Tuesday, November 6, 2012

Trick or treat, where's your mask?

Given the most recent festivity that has passed us by, I was inspired to write a little about the ties that link music to our every day lives. Halloween, the one day a year people dress up and go house to house and collect candy from kind strangers who also enjoy the meaning behind the event. The one day a year people can put on a mask, and not feel stuck behind it, knowing that at the end of the night, they can just take it off. Plastic, latex and fake hair, 'remove after use'. What about the masks we wear all year long, not only the scary ones we buy at the store? The masks that consume so many of us, the ones that eventually define us. Unbreakable, irremovable...the longer a mask is worn, the harder it is to reverse its effects. We wear masks to hide our emotions and shelter ourselves from society's critics and painful insults. Everyone has just become so accustomed to being mistreated by others, that when entering a new situation, our walls are placed higher than they should be. Why does this become an automatic defense? I read a book a couple of weeks ago, titled Like Me by Chely Wright. It's a biography of her life as a country musician, and her secret 'behind the scene' endeavors in exploring her sexuality (this is in no way explicit, simply to further her input and tell her story). She refused to inform people about the real her, terrified it might jeopardize her career and her life. Living in fear of people not liking her, and losing her family and friends, she persisted in what some might call a scandal, and chose to bring her secret to the grave with her, if it was the last thing she did. She prayed to God that he would remove her feelings she had towards beings of the same sex. The mask she wore was 3 inches deep and was impenetrable. I'm sure we all wear masks. Not wanting people to see what's behind them. Why? Why do we torture ourselves with this common misconception that people won't like us for our preferences, who we are or what we have done? In my last post, I stated that I was concerned about critics and was leaning more towards the con side of creating an opportunity to express myself in the public streaming world. That was me, putting on a mask. I'd rather not share my talents because I'm scared of what others may say. In life, we must learn to push through and rip off these so called masks that merely hold us back. This not only affects our daily lives and the way we view ourselves, but its also limits the extent in which we can explore the depth of our musical fantasies. Wearing a mask can cap the beauty of the essence of which you are trying to create. Not only can this hold you back financially (if you have a career in music and depend on albums to make your income), but it holds you back as a song writer. Sometimes all you need to do is take off your mask, and I promise you, you will feel so much better about yourself. An enormous weight will be lifted, and you can finally pursue your journey of you. :)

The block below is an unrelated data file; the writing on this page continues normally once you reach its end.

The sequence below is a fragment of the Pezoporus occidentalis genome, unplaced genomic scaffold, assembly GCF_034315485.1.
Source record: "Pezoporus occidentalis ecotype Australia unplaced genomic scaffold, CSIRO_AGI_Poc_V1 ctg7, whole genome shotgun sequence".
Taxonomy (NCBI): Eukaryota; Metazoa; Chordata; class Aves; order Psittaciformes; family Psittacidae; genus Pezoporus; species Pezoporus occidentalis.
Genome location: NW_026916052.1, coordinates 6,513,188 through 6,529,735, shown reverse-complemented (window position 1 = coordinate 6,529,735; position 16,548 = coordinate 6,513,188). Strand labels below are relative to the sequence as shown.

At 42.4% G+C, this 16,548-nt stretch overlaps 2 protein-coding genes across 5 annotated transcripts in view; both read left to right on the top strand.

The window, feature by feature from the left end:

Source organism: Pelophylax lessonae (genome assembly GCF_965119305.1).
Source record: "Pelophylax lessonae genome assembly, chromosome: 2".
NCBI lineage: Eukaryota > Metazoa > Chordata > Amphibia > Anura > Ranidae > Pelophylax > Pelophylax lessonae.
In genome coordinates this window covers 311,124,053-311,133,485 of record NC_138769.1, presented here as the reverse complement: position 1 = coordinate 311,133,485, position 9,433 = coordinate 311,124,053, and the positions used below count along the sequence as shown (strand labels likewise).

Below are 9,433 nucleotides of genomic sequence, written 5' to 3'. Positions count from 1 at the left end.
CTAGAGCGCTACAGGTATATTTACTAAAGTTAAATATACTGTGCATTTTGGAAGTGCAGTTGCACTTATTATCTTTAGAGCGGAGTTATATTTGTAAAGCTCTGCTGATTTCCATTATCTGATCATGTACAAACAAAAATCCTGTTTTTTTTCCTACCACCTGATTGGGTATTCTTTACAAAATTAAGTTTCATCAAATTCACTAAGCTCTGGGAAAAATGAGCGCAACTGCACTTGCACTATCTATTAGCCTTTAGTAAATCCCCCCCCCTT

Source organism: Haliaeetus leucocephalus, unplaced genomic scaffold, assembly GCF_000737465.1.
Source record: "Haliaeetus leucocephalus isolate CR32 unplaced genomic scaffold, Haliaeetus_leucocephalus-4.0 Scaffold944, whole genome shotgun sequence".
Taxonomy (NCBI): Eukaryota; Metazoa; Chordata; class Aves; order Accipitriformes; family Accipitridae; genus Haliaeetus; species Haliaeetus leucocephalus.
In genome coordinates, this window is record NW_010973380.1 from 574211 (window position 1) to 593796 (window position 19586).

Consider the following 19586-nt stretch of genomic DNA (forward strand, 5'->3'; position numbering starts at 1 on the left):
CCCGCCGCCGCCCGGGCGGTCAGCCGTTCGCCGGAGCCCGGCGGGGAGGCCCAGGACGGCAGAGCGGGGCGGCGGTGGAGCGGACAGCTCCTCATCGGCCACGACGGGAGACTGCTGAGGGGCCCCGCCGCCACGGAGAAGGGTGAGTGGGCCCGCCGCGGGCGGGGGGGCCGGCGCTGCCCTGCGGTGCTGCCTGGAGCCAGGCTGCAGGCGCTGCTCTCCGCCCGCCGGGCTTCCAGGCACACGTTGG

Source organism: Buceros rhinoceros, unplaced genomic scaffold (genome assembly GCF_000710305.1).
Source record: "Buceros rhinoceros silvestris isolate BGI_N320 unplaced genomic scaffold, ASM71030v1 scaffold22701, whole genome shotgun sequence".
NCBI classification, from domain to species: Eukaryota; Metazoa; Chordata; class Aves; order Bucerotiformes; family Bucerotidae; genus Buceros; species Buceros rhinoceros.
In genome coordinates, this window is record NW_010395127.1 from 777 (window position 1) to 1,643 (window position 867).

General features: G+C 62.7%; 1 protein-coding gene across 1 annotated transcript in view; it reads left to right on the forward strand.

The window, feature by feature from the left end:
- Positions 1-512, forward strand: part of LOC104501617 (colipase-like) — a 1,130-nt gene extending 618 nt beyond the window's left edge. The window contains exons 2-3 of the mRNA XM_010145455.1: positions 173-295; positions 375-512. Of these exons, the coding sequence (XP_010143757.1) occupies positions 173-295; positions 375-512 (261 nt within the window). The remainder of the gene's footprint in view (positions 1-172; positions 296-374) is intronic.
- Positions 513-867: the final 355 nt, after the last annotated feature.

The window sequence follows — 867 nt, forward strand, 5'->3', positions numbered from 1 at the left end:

1 comment:

  1. You make some very good points. We each of us have masks that we wear, how strong they are is dependant upon the people we are with and our comfort level. It is sad when we let our masks come to define us and are unable to express our true selves.
    Looking forward to your music getting out there.